Central nervous system (CNS) lymphomas
What is it?
Primary lymphomas account for 0.85-2% of intracranial tumors.
These tumors may arise in the central nervous system (primary lymphoma) or be secondary due to the spread of metastases from another place (1-7% of autopsy cases).
Causes and risk factors
The median age at diagnosis of primary lymphoma is 50 years and the male to female ratio is 1.5.
The incidence of primary lymphoma is increased in patients with collagenous diseases (lupus, Sjogren’s syndrome, rheumatoid arthritis, etc.) or in immunosuppressed patients, especially in AIDS patients (the incidence in the latter is 1.9%).
Which are the symptoms?
The disease often manifests itself with symptoms of endocranial hypertension such as constant headache, vomiting, ideomotor retardation.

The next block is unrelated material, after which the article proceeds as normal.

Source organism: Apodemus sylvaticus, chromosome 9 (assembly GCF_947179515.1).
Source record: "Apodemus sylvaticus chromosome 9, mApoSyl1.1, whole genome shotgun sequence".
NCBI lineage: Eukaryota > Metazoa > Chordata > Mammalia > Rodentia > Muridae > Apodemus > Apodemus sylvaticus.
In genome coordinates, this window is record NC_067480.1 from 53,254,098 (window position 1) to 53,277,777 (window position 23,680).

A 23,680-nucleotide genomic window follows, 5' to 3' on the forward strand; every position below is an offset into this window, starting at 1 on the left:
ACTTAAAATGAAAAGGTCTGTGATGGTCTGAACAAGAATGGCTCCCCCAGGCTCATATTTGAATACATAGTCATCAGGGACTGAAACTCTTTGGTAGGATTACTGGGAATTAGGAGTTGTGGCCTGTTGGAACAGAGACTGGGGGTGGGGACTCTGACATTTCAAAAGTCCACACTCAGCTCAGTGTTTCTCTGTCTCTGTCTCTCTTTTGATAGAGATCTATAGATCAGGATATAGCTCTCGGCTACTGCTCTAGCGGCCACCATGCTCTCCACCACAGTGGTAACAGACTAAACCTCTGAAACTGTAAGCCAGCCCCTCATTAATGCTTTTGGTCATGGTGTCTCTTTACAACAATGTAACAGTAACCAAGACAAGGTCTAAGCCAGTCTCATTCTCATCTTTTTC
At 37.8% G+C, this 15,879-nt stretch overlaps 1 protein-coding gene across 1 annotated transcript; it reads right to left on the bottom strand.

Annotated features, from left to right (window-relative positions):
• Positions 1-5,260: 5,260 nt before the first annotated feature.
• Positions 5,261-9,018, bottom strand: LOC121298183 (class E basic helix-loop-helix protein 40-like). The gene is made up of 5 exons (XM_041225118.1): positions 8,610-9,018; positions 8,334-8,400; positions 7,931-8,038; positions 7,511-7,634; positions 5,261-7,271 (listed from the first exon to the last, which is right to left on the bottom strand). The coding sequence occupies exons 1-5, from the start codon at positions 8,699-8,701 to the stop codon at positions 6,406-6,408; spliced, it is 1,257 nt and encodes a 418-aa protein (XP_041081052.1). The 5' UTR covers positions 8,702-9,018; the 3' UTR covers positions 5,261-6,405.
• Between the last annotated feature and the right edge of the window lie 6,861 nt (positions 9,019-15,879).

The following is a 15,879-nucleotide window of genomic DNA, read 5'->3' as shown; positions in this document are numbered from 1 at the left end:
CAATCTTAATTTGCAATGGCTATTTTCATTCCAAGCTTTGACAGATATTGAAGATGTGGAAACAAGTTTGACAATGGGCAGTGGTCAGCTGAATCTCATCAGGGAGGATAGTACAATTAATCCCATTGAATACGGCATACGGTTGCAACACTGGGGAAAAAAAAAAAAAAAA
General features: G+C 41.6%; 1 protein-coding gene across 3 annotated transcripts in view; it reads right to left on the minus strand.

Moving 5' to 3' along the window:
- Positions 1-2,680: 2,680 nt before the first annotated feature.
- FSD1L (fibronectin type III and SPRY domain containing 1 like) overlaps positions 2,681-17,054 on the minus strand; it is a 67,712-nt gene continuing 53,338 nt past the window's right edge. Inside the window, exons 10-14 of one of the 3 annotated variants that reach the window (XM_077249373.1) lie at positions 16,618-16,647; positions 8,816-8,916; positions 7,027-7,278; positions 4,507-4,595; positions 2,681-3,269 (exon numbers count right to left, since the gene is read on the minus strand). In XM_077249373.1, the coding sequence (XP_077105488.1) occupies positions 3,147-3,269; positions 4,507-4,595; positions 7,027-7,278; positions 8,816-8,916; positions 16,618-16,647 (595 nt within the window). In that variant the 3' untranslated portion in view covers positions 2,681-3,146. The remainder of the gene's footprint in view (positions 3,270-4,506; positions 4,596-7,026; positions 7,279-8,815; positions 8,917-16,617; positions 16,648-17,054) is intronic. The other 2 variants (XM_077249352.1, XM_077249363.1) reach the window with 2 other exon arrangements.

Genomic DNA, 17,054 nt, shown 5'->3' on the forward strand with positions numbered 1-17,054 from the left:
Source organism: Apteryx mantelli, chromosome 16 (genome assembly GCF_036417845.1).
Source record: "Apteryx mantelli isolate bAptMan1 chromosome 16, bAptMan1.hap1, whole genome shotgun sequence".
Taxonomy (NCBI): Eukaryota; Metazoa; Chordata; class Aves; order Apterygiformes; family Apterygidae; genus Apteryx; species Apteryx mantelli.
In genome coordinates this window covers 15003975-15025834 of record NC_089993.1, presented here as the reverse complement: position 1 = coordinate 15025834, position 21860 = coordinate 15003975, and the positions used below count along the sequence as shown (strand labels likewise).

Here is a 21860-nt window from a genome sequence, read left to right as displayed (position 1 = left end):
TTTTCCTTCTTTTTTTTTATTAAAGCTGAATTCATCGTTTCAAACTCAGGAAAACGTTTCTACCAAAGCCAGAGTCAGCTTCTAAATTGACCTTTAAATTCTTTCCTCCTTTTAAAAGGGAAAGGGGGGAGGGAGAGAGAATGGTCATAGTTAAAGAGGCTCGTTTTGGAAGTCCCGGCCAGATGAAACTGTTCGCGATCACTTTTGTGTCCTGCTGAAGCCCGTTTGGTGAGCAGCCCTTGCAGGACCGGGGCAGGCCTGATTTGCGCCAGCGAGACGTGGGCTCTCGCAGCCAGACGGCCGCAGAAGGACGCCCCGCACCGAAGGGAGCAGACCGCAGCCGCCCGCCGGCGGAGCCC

How is it diagnosed?
Computed tomography (CT) and magnetic resonance imaging (MRI) are used in diagnosis, but these studies do not reflect specific features; angiography is also of little use.
Once a presumptive diagnosis of central nervous system lymphoma is made, the presence of collagen disease or other diseases often associated with primary lymphomas is checked to rule out the possibility that the tumor originated outside the central nervous system.
How is it treated?
Today, treatment is mainly based on chemotherapy, including intrathecal injection of methotrexate, and radiation therapy.
Surgery plays a role mainly when diagnosed by stereotaxic or open biopsy.
These are tumors that respond well to chemotherapy and radiation therapy, despite being a rather serious disease.
Where do we treat it?
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